Sony Corp's PlayStation 4 Console
A man plays a video game on Sony Corp's PlayStation 4 console at its showroom in Tokyo July 16, 2014. Reuters/Yuya Shino

Sony's PlayStation 5 continues to be one of the most talked about gaming consoles today. Only a couple of years after its predecessor had rolled out, the rumour mill became abuzz with reports that its next-gen gaming flagship is going to feature the best and most powerful specs that can be packed on a console.

Shuhei Yoshida, the president of Sony Worldwide Studios, told Recode that the company was already busy discussing the next PlayStation installment. It appears that he gave the game creators full rein with the PlayStation 5 design and specs.

"It is really up to the game creators," Yoshida revealed. "If they still feel that we need more machine power - 'We want to realize this and that and that, but we cannot do it with PS4' - if that is the case, there is a good reason to have PS5. So that developers can create their vision. So, we will see."

Today, almost all companies in the gaming industry have upped their game. Games now have increased performance and improved graphics. That said, Sony may have noticed the significance of doing something new to further develop an advantage over its rivals. Sony just might enter the virtual reality gaming market - which is gradually on the rise - with a newly redesigned platform.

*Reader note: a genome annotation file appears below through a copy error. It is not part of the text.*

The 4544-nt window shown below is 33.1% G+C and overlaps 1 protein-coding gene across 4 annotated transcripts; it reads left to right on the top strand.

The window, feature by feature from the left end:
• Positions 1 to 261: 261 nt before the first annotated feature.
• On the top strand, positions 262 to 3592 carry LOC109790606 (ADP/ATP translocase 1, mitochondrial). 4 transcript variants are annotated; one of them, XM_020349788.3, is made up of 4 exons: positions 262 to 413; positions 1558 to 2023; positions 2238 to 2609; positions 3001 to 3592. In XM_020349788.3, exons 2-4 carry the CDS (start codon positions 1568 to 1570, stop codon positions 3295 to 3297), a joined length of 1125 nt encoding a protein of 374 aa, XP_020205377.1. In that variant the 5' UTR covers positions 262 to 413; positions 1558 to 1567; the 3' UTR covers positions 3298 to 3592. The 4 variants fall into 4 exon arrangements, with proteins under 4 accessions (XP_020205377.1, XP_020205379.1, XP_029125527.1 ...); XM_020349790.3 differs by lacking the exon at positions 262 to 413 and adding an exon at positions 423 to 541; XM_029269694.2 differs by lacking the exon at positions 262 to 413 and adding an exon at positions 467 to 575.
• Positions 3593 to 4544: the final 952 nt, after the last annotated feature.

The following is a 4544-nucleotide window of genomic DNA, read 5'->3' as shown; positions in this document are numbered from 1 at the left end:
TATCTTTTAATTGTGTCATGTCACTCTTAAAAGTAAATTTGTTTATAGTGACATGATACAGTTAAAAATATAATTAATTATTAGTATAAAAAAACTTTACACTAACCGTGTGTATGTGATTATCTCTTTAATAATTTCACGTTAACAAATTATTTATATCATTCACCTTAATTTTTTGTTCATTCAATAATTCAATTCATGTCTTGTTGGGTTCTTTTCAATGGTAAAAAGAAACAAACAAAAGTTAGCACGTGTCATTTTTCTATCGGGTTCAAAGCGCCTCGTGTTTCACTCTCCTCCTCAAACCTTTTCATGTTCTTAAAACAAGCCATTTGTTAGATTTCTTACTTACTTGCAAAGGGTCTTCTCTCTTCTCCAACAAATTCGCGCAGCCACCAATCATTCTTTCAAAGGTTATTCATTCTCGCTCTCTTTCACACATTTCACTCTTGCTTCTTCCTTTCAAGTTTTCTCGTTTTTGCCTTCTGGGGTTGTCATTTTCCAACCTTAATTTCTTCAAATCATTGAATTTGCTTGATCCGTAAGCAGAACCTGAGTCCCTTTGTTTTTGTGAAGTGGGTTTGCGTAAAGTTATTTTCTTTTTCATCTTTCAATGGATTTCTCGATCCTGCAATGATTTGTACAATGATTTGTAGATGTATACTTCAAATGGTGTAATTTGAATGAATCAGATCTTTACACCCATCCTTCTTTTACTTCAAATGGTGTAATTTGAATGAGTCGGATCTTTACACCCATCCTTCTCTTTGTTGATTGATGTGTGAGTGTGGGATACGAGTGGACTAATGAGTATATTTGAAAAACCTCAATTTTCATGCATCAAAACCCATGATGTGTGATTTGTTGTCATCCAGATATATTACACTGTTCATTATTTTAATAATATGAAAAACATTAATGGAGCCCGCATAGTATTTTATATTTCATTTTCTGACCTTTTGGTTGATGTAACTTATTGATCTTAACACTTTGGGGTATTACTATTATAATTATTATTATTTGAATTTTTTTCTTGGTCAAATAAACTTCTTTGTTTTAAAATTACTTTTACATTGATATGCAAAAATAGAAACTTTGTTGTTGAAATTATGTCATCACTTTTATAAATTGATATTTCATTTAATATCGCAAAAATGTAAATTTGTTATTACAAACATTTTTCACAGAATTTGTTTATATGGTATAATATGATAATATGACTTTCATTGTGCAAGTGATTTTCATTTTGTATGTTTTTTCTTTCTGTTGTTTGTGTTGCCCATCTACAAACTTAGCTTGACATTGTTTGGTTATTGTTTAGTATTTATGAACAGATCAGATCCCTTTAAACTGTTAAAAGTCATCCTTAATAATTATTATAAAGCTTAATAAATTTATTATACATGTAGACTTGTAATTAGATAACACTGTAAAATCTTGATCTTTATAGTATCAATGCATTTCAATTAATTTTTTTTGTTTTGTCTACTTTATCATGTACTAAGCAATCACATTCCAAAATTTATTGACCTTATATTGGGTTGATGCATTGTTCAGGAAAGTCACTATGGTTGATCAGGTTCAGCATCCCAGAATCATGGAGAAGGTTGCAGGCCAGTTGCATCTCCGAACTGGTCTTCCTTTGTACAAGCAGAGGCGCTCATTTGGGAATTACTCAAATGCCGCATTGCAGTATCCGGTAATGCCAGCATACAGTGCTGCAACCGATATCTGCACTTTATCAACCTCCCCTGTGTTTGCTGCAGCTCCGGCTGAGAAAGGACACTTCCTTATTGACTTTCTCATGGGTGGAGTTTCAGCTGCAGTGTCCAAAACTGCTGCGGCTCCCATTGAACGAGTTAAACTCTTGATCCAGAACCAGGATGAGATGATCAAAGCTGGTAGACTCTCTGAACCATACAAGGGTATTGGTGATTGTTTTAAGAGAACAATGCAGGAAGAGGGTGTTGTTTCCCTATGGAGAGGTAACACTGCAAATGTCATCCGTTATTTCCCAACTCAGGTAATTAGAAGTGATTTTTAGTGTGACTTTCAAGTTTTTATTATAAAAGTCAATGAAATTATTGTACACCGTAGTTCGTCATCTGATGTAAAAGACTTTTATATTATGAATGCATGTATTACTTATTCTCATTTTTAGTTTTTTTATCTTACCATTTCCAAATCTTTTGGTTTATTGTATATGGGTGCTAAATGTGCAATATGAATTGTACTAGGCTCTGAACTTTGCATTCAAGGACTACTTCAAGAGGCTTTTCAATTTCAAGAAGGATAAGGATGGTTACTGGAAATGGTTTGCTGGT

In line with this news, it is likely that Sony's PlayStation 5 will no longer support physical disc copies. According to Yibada, gamers would rather save and load their in-game progress with cloud storage - since it is more convenient.

Also, Tech Radar is convinced that once online streaming for game downloads develops into a norm in the gaming industry, the PlayStation 5 might turn out to be a disc-less gaming device.

To date, Sony has neither confirmed nor denied these rumours. That said, reports about the PS5 must be taken with a grain of salt.

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